NATO Formally Declares Date to End to Libya Mission
Despite calls from the new regime in Libya for NATO to stay on in the country, the western alliance formally declared to end its seven-month mission there on October 31.
NATO ambassadors meeting in Brussels agreed "by unanimity to end OUP (Operation Unified Protector) on October 31," a diplomat told AFP news agency on condition of anonymity on Friday.
Alliance warplanes would wind up the mission on Monday after flying more than 26,000 sorties and bombing almost 6,000 targets in an operation that helped a ragtag rebel force oust veteran ruler Muammar Gaddafi.
The decision on Friday came one day after the UN Security Council unanimously voted to end the mandate that authorized military action in Libya from 11:59 pm Libyan time (2159 GMT) on October 31.
Earlier on Wednesday, the head of Libyan National Transitional Council, Mustafa Abdul Jalil, has asked NATO to extend its campaign till the year end, arguing that the country was still subjected to attacks by loyalists of Gaddafi, even after he was killed last week by the NTC.Abdul Jalil's fears were heightened by reports that Gaddafi’s former intelligence chief Abdullah al-Senussi, who fled Libya, had passed from Niger into Mali.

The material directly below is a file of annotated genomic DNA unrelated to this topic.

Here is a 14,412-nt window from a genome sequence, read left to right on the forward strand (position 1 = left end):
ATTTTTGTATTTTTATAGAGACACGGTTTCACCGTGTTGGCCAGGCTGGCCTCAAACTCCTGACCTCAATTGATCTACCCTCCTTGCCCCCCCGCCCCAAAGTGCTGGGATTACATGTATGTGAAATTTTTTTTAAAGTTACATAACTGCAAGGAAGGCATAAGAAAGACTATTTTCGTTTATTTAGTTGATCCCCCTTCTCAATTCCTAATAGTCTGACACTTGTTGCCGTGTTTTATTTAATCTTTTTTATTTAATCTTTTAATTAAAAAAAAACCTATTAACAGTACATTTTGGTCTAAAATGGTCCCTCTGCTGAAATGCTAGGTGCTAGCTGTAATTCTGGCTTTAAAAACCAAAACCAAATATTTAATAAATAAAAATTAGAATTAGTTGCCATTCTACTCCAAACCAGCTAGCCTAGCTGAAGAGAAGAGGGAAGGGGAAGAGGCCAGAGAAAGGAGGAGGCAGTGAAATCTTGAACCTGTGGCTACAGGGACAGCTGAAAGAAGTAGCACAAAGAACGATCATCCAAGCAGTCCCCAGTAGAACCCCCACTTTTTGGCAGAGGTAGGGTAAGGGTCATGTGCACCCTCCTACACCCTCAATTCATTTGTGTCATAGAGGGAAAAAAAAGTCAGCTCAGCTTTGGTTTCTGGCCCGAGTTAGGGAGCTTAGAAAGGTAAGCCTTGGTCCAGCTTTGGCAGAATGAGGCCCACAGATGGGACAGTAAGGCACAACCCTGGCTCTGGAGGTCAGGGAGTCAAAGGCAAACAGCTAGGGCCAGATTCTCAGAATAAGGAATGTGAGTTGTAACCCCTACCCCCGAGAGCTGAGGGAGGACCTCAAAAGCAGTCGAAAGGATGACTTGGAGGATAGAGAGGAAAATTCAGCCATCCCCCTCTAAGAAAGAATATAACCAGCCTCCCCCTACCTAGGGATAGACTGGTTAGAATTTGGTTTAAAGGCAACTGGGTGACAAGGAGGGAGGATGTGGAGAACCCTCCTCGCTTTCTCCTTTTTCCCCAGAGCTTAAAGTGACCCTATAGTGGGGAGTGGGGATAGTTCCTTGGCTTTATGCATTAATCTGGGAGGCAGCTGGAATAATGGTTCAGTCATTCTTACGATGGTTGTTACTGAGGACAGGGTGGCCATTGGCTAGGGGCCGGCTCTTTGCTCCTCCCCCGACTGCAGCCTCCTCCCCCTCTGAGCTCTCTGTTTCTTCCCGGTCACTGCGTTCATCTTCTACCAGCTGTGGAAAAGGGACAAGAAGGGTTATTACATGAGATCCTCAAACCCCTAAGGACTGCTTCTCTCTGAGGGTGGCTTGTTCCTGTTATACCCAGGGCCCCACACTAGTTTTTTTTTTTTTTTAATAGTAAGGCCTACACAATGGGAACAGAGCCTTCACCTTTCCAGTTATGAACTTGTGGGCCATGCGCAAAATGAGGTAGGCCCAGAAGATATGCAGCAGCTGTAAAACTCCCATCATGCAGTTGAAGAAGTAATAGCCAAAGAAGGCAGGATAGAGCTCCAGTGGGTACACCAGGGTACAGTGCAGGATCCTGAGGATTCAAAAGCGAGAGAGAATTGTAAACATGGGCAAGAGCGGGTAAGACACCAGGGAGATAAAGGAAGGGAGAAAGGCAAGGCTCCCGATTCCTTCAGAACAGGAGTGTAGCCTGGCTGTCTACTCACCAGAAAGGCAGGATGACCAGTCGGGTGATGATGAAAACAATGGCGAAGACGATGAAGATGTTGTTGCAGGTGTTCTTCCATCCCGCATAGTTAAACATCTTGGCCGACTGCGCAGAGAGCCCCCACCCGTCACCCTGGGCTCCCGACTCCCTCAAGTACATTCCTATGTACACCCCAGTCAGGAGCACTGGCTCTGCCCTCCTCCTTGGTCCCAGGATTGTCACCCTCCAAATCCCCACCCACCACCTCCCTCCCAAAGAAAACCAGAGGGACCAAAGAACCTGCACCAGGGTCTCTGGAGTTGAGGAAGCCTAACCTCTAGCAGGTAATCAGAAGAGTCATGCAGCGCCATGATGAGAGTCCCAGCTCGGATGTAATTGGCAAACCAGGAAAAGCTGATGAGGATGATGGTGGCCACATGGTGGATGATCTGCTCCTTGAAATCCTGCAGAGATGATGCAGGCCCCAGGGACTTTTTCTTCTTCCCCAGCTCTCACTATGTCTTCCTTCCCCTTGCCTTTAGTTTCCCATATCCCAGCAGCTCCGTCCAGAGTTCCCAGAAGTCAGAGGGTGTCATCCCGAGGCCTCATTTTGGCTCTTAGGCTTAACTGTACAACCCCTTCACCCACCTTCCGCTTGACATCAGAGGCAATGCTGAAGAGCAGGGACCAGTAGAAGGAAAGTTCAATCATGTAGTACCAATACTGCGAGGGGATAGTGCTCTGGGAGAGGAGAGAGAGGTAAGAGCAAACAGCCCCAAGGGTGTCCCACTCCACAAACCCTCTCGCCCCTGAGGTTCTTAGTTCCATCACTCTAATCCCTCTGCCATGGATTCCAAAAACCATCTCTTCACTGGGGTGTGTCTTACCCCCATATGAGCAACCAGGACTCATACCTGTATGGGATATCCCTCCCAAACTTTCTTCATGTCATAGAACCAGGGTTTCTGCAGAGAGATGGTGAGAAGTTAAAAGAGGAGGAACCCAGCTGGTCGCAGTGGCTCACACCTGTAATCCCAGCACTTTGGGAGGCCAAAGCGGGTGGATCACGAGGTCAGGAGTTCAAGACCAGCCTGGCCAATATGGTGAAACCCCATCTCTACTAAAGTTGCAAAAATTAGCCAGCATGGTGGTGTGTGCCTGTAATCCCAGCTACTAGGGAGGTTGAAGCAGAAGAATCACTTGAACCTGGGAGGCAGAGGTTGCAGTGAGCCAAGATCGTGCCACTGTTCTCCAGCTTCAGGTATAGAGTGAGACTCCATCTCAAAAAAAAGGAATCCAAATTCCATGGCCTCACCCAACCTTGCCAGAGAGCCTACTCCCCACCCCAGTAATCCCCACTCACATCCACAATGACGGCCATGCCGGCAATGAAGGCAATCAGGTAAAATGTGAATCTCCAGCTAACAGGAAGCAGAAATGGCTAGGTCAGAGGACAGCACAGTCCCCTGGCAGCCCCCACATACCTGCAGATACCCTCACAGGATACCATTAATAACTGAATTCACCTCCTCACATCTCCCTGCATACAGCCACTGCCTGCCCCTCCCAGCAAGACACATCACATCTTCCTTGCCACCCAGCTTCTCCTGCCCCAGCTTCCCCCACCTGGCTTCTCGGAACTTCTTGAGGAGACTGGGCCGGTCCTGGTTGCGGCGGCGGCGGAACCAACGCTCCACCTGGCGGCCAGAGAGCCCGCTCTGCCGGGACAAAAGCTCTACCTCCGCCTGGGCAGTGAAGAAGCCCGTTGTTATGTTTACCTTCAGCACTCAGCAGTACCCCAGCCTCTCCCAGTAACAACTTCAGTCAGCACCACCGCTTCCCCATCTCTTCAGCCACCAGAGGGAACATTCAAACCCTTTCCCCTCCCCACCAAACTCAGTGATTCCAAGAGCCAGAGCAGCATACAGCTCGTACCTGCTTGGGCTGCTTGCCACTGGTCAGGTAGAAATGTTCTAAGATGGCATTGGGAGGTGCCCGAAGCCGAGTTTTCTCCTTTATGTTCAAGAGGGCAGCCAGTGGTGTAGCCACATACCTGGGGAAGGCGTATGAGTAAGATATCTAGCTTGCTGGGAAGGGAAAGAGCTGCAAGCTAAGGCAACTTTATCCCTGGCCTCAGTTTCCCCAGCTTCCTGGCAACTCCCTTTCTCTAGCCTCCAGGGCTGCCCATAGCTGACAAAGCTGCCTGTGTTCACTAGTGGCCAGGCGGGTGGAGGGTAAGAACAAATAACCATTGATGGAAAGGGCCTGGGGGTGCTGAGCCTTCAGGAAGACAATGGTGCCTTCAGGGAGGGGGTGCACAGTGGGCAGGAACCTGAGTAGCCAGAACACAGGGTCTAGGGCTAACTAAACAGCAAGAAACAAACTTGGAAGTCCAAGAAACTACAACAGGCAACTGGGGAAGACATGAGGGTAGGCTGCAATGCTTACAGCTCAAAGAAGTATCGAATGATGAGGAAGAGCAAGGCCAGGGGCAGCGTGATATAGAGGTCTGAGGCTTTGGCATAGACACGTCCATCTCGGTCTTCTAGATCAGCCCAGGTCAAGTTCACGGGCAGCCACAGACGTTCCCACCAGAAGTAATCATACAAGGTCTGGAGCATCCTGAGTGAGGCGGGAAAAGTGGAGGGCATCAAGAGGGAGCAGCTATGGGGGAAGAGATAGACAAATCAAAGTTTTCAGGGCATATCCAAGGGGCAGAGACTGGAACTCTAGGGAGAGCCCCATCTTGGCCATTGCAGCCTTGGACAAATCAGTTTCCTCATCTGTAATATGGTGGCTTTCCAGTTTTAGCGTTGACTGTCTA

"We did hear, and more or less it is confirmed, that Abdullah Senussi has crossed into Niger," NTC vice chairman Abdel Hafiz Ghoga said on Thursday.
It was not known if Gaddafi's son and heir-apparent Seif al-Islam was with him. Seif was earlier reported to be hiding in Niger after his father was killed in Sirte on October 20.
While NATO has steadfastly denied targeting Gaddafi during the campaign, it was an alliance air strike that hit his convoy as it fled Sirte, leading to his capture and killing by NTC forces.